A. Scale are insects have soft bodies and can crawl around from place to place when they are young. They are called “crawlers” at this stage in their life.
Once they find a place to live, they build a house covering itself called a “scale”. Underneath that scale the soft bodied insect is protected and sucking plant juices. Until it exits the scale to reproduce.
The scale covering on its outside protects it from predators as well as contact insecticides. Ants move crawlers to new locations just like they will aphids. The trick in controlling them is to catch scale insects in their "crawler" stage, when they are susceptible to just about anything including soap sprays.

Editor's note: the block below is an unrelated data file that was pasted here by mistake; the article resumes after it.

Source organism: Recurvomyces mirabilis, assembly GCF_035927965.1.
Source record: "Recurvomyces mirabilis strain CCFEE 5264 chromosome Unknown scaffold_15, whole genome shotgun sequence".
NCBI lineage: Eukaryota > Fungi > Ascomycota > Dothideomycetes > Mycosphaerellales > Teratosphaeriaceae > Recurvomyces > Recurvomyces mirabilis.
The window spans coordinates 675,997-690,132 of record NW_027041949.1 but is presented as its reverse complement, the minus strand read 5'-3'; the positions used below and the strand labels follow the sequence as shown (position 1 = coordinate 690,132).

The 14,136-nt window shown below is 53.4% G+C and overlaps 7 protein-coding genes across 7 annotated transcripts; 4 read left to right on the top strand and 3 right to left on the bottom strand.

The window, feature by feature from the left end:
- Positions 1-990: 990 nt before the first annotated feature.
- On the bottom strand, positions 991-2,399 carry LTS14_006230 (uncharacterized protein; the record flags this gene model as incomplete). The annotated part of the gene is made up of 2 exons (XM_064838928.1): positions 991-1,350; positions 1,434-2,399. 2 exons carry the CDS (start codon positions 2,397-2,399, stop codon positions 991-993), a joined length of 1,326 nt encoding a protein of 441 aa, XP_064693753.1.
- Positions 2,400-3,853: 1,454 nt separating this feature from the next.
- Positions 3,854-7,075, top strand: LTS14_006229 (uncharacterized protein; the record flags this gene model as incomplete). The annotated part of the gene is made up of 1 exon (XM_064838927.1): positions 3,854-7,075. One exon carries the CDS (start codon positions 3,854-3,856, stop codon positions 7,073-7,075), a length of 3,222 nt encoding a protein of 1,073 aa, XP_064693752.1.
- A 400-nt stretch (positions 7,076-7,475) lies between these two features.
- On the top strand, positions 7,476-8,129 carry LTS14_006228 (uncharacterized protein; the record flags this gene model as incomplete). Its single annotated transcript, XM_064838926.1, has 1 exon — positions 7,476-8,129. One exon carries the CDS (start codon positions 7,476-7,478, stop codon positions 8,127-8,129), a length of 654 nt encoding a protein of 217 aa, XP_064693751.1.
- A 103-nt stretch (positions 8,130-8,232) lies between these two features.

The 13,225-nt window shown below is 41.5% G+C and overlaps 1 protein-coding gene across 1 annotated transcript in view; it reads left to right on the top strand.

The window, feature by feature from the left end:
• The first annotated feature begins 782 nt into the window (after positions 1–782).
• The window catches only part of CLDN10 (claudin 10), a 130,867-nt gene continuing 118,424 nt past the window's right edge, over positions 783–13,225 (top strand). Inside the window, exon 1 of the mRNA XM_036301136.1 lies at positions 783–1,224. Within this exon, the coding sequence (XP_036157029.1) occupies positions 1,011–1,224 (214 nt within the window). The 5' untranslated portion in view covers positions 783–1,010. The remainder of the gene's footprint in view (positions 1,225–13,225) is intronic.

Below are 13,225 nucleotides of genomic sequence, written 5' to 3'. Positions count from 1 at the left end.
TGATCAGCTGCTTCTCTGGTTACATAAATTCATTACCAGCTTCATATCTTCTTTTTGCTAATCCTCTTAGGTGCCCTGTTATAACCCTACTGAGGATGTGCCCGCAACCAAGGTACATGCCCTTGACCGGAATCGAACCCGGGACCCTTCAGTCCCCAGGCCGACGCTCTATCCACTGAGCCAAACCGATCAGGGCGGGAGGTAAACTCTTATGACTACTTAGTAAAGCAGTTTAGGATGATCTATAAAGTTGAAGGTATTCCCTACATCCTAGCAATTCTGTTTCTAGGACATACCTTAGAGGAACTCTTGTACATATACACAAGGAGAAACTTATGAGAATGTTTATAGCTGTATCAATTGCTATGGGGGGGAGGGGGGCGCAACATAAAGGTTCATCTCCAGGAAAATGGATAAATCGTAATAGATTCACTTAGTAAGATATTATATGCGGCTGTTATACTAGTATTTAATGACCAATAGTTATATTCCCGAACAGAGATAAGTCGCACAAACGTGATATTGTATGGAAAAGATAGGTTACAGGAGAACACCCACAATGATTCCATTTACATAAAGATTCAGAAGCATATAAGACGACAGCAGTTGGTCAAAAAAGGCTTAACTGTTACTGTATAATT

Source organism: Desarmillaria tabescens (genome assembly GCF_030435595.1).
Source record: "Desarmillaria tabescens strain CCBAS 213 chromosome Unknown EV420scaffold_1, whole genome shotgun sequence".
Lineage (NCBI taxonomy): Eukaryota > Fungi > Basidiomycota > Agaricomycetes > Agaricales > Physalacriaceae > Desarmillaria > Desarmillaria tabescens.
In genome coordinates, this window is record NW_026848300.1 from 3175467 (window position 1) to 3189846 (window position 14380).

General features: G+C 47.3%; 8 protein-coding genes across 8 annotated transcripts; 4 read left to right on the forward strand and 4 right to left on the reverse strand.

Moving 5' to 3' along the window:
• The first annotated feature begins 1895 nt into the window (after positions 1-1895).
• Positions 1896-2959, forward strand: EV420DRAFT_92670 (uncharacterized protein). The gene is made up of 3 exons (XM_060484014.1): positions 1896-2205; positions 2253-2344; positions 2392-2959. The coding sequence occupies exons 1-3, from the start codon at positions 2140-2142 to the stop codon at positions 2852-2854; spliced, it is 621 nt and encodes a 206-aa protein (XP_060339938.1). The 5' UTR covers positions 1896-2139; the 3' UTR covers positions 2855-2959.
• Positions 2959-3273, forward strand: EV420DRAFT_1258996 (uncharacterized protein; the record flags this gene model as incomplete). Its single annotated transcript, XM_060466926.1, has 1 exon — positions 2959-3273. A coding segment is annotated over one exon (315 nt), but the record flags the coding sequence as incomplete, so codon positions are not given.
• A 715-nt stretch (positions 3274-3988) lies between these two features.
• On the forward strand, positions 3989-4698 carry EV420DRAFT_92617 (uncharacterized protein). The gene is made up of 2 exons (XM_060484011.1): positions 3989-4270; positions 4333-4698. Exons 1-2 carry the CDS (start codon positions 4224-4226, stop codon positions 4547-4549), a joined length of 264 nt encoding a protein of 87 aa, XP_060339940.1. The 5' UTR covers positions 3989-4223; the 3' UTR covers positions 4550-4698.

The most effective sprays are considered spray oils; horticultural oils, supreme oil, dormant oil, a bunch of different names. Many of them are petroleum oils derived from paraffin or mineral oil.
It's a good idea to apply these oils twice during the winter and again in the spring before or after flowering. There are sticky traps available that catch crawlers to identify when to spray. If traps are not used, repeat applications of spray oils during winter and spring is very effective.